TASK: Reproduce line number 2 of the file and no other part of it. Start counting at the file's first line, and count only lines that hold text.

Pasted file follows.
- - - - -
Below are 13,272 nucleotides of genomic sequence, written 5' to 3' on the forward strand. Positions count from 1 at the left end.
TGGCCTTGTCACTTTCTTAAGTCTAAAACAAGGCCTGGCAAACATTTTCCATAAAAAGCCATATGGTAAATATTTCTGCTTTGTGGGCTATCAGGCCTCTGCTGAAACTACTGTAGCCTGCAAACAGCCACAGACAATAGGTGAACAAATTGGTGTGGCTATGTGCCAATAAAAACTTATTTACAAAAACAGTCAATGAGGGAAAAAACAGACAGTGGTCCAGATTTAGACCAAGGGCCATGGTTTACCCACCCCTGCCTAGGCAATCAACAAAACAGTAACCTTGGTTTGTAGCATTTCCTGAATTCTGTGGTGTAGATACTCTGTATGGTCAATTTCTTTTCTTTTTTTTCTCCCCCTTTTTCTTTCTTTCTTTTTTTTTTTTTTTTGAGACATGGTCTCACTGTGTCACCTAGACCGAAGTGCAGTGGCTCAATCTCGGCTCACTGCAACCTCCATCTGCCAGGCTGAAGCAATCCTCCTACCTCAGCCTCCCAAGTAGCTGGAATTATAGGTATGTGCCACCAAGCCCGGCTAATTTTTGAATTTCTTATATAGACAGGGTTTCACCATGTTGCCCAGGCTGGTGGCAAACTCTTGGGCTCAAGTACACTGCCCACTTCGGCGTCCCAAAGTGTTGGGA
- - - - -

TGGCCTTGTCACTTTCTTAAGTCTAAAACAAGGCCTGGCAAACATTTTCCATAAAAAGCCATATGGTAAATATTTCTGCTTTGTGGGCTATCAGGCCTCTGCTGAAACTACTGTAGCCTGCAAACAGCCACAGACAATAGGTGAACAAATTGGTGTGGCTATGTGCCAATAAAAACTTATTTACAAAAACAGTCAATGAGGGAAAAAACAGACAGTGGTCCAGATTTAGACCAAGGGCCATGGTTTACCCACCCCTGCCTAGGCAATCAACAAAACAGTAACCTTGGTTTGTAGCATTTCCTGAATTCTGTGGTGTAGATACTCTGTATGGTCAATTTCTTTTCTTTTTTTTCTCCCCCTTTTTCTTTCTTTCTTTTTTTTTTTTTTTTGAGACATGGTCTCACTGTGTCACCTAGACCGAAGTGCAGTGGCTCAATCTCGGCTCACTGCAACCTCCATCTGCCAGGCTGAAGCAATCCTCCTACCTCAGCCTCCCAAGTAGCTGGAATTATAGGTATGTGCCACCAAGCCCGGCTAATTTTTGAATTTCTTATATAGACAGGGTTTCACCATGTTGCCCAGGCTGGTGGCAAACTCTTGGGCTCAAGTACACTGCCCACTTCGGCGTCCCAAAGTGTTGGGA